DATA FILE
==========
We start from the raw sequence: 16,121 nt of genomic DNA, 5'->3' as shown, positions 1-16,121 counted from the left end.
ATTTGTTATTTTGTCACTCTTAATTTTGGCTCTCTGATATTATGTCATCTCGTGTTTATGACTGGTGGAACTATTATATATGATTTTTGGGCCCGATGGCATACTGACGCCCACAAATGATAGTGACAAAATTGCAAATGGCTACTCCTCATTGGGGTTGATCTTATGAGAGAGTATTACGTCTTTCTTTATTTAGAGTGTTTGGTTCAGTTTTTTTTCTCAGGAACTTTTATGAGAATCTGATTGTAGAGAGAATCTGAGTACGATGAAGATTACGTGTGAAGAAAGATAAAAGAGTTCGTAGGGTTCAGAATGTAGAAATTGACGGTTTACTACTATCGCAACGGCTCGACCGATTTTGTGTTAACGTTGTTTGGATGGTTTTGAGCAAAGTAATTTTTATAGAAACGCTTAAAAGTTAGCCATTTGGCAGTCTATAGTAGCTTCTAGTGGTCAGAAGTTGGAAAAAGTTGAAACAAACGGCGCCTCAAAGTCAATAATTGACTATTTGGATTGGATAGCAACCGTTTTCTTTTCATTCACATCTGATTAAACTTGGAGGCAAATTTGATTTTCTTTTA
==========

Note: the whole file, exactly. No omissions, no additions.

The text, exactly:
We start from the raw sequence: 16,121 nt of genomic DNA, 5'->3' as shown, positions 1-16,121 counted from the left end.
ATTTGTTATTTTGTCACTCTTAATTTTGGCTCTCTGATATTATGTCATCTCGTGTTTATGACTGGTGGAACTATTATATATGATTTTTGGGCCCGATGGCATACTGACGCCCACAAATGATAGTGACAAAATTGCAAATGGCTACTCCTCATTGGGGTTGATCTTATGAGAGAGTATTACGTCTTTCTTTATTTAGAGTGTTTGGTTCAGTTTTTTTTCTCAGGAACTTTTATGAGAATCTGATTGTAGAGAGAATCTGAGTACGATGAAGATTACGTGTGAAGAAAGATAAAAGAGTTCGTAGGGTTCAGAATGTAGAAATTGACGGTTTACTACTATCGCAACGGCTCGACCGATTTTGTGTTAACGTTGTTTGGATGGTTTTGAGCAAAGTAATTTTTATAGAAACGCTTAAAAGTTAGCCATTTGGCAGTCTATAGTAGCTTCTAGTGGTCAGAAGTTGGAAAAAGTTGAAACAAACGGCGCCTCAAAGTCAATAATTGACTATTTGGATTGGATAGCAACCGTTTTCTTTTCATTCACATCTGATTAAACTTGGAGGCAAATTTGATTTTCTTTTA